If you’re a certified electrician looking to make your own schedule and earn more money, starting an electrical business may be a wise career move for you.

With the right experience under your belt, being your own boss lets you decide what jobs you take on and how much or how little you work.

And the best part? You’ll get to keep all the profits.

In this article, we’ll walk you through how to start your own successful electrical business in eight steps.

1. Get the required training and state license

The electrical industry is highly regulated, which is why you’ll need to be a certified master electrician to run your own electrical business in most states. 

However, training and licensing requirements may vary from state to state and even city to city. For example, electricians in Massachusetts require a license to perform any electrical work, and it must be renewed every three years. Electricians in Texas also require a license to work on electrical jobs, and it must be renewed annually.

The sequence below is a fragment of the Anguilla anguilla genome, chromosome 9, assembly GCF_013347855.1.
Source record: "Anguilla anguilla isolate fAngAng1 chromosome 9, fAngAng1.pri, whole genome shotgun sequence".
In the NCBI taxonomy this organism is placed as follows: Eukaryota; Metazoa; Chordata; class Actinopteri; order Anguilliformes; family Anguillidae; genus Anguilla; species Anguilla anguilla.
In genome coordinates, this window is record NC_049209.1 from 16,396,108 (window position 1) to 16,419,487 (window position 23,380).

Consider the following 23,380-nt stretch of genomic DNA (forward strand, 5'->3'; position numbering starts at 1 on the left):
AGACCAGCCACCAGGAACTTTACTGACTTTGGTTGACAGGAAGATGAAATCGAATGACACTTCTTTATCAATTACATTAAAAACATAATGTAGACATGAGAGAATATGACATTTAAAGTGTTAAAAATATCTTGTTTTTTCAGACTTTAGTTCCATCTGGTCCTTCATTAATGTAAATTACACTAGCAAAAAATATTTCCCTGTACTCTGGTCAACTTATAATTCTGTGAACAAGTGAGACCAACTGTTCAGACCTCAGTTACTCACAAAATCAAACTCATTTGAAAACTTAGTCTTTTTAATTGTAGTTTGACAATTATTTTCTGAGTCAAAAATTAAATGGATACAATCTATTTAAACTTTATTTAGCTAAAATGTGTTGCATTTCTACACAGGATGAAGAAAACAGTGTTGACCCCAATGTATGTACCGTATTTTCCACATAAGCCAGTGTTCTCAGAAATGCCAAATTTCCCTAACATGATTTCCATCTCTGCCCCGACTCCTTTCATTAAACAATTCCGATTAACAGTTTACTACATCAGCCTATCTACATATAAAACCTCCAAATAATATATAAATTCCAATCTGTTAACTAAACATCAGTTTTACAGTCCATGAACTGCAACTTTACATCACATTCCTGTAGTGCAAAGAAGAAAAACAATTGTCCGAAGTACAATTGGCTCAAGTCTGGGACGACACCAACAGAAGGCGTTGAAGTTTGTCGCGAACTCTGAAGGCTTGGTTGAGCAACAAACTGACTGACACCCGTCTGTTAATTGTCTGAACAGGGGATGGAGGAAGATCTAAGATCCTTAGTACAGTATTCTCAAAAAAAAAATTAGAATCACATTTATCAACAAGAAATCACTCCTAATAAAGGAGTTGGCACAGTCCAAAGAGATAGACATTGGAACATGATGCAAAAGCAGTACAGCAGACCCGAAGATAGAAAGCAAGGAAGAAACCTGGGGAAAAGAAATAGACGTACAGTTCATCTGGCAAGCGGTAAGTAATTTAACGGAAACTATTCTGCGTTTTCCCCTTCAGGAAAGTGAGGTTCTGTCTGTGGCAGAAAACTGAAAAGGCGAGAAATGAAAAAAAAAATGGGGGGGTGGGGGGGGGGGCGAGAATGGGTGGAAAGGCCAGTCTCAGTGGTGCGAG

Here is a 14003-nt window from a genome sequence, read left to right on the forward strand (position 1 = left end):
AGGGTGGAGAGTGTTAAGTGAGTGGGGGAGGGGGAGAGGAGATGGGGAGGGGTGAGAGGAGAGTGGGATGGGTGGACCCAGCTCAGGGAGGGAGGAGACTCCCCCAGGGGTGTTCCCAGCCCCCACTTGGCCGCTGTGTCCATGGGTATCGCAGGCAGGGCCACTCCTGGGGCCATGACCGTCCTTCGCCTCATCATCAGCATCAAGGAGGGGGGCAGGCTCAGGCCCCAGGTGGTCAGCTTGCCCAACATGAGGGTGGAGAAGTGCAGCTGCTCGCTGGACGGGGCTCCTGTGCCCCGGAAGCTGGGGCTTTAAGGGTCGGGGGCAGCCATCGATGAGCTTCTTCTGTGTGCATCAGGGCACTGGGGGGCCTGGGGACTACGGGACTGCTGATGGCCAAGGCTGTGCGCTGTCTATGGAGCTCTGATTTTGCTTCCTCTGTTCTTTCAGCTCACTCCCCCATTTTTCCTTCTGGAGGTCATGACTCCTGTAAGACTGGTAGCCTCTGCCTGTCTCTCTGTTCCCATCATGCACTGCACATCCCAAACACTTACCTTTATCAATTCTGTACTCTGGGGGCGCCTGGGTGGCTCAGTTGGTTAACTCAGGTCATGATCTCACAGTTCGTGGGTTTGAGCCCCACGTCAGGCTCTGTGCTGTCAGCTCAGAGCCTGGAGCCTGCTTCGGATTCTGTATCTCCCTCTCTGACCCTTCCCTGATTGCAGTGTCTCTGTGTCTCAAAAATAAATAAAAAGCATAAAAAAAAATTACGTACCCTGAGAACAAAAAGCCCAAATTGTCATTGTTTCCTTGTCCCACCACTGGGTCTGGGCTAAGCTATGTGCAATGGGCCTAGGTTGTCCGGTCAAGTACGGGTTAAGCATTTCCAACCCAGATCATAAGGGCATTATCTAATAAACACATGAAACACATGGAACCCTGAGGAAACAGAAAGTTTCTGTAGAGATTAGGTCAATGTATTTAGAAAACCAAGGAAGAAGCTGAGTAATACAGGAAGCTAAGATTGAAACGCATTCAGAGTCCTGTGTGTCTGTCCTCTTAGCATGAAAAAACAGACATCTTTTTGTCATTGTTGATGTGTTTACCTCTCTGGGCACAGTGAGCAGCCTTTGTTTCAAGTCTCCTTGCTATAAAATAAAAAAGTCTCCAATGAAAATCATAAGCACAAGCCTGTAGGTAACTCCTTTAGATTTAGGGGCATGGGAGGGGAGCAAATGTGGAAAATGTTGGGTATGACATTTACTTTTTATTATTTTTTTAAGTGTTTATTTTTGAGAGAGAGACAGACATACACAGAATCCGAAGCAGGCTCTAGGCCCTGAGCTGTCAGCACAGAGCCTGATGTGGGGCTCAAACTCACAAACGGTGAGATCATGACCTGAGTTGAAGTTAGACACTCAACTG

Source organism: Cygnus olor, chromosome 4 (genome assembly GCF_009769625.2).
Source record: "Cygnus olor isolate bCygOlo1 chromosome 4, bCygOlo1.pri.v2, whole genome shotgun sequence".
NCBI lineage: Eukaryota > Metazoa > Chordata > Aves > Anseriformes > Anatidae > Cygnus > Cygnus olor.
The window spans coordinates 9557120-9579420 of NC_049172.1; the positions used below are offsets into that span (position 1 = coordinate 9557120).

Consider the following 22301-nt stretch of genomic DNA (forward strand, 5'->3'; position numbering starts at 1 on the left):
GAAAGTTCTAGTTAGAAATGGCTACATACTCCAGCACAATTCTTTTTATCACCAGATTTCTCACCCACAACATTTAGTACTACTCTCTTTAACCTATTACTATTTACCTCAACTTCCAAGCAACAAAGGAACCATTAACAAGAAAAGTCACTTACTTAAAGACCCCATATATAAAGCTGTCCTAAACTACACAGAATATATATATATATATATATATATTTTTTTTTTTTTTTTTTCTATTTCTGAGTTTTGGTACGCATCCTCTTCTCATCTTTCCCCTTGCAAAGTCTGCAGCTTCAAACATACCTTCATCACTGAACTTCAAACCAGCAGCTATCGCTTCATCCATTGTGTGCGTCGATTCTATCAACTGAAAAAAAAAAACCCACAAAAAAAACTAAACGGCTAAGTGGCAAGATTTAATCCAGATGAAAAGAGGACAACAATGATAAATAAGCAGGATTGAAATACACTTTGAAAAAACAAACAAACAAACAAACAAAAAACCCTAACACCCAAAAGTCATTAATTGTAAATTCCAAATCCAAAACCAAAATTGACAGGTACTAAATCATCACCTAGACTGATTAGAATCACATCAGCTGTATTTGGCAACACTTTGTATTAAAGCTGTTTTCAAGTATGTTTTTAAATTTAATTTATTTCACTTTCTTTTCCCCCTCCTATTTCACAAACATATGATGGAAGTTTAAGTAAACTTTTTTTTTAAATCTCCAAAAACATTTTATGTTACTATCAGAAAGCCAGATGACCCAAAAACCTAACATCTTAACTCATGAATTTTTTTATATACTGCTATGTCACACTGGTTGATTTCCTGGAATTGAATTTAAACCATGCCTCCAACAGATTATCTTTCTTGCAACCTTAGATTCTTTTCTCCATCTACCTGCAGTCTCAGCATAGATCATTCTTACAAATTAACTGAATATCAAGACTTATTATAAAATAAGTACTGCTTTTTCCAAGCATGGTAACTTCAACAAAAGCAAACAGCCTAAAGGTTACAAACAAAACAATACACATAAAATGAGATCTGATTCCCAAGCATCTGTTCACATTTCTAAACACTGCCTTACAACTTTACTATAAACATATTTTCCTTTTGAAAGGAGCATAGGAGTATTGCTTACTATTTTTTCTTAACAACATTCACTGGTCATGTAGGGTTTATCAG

Check with the National Electrical Contractors Association to see what certifications are required for your region.

If you’re just starting out, join an apprenticeship program and get work experience alongside a journeyman electrician or master electrician.

2. Secure funding to start your business

Starting an electrical business is an expensive endeavor. It can cost anywhere between $5,000 and $25,000 to get your business set up, purchase tools and equipment, and advertise your services.